I’ve always worked better alone. Maybe it’s because I’m pretty stubborn, and its in my nature to inadvertently play devils advocate with every opinion I encounter. But today was different. Today was a great example of why Co-Founders add so much value to a venture, and with starting Assist, I wouldn’t have it any other way.
Vince and I pitched to a group of founders in a local incubator a few days ago, and got completely ripped apart. Completely might even be an understatement. One person in particular kept drilling us on how we are different than what’s already out there, and we thought our answer was good enough to settle the crowd, but it didn’t. They started listing out alternatives for each case use of Assist. Yes – they were valid, and it really got me thinking.
I’m a pretty reactive person by nature. When an issue comes up, my mind gridlocks itself until it’s resolved. I really need to exercise the phrase “sleep on it,” but its pretty fucking difficult.
So my initial reaction was to REALLY differentiate ourselves, so much that my mind was starting to go into what I believe is almost “desperate pivot ideas.” I rationalized what’s not working with our platform and used it as evidence for a hard pivot.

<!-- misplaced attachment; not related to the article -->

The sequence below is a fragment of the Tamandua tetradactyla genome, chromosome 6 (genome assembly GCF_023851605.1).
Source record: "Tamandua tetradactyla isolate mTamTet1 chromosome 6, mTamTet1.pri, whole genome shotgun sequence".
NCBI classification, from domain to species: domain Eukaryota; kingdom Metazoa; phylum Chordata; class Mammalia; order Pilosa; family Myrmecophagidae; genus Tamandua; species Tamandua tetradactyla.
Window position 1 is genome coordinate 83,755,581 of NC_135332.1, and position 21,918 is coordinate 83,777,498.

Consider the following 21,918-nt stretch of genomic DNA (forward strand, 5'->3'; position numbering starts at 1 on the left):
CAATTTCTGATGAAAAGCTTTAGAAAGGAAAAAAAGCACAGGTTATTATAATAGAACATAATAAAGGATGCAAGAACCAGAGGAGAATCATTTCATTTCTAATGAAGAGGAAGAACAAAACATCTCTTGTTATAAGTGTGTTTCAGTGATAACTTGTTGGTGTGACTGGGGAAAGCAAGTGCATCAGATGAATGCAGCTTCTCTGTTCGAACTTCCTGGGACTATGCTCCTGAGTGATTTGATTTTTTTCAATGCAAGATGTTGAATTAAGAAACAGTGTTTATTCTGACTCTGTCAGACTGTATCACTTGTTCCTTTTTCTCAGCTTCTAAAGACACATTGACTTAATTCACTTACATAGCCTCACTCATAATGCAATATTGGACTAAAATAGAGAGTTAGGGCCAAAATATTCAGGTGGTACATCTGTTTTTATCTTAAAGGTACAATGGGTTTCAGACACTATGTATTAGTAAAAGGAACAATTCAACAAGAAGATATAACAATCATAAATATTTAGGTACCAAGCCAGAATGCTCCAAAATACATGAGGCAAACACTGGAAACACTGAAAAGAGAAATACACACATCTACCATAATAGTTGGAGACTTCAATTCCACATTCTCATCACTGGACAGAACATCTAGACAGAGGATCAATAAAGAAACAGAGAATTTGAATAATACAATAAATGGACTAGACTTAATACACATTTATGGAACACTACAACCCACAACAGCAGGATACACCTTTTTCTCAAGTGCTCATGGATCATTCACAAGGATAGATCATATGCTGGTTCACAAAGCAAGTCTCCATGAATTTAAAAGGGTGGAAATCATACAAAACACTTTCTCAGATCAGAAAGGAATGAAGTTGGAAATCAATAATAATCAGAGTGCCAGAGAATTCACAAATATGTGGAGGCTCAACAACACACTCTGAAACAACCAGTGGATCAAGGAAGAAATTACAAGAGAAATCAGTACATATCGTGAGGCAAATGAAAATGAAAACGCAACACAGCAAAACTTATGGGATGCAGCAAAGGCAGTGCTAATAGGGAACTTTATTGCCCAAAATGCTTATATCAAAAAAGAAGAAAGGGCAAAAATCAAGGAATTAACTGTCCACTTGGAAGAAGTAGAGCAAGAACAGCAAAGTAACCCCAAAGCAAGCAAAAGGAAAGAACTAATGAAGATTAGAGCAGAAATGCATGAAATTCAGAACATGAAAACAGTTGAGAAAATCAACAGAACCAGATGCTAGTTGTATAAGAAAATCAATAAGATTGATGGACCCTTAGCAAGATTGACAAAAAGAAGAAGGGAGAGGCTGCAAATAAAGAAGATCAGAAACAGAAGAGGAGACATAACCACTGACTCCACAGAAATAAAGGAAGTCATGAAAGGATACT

Vince wasn’t really sold on the pivot idea, but we had a lot of good back and forth. The issue with talking strategic direction is that a lot of it hypothetical, especially in the early stages. You need to back up your direction with evidence, which you don’t have yet, and any amount of evidence you do have can easily be mitigated with early stage issues (bugs, difficulty of creating a marketplace etc).
At the end of the next day, I was pretty sold on making the pivot. Vince convinced me to wait on it, and we headed to a meeting with a potential advisor / mentor.
This guy we met with was crazy excited about Assist and loved the platform. He basically gave us a complete 180 from what we got ripped apart for earlier this week. His thinking was along the same line as Vince’s rationale to not pivot / react, but was articulated differently. Vince knew by instinct what he thought needed to be done, but this guy really hammered it out for the both of us.
He told us:
“There’s plenty of space in the marketplace. It doesn’t matter if your excruciatingly different. If you do something thats out there, just do it better than anyone else.”
Between hashing things out with Vince, and talking to this guy, I realized I may have been looking at things all wrong. I used our target market as an anchor point, and looked to change our platform based on our perceived target market. In reality, this guy was stoked for us because he would use it in a totally different way. I needed to step back and assess our target market. Who would benefit the most from what we’ve just built? Do we have enough evidence to support an answer to that question?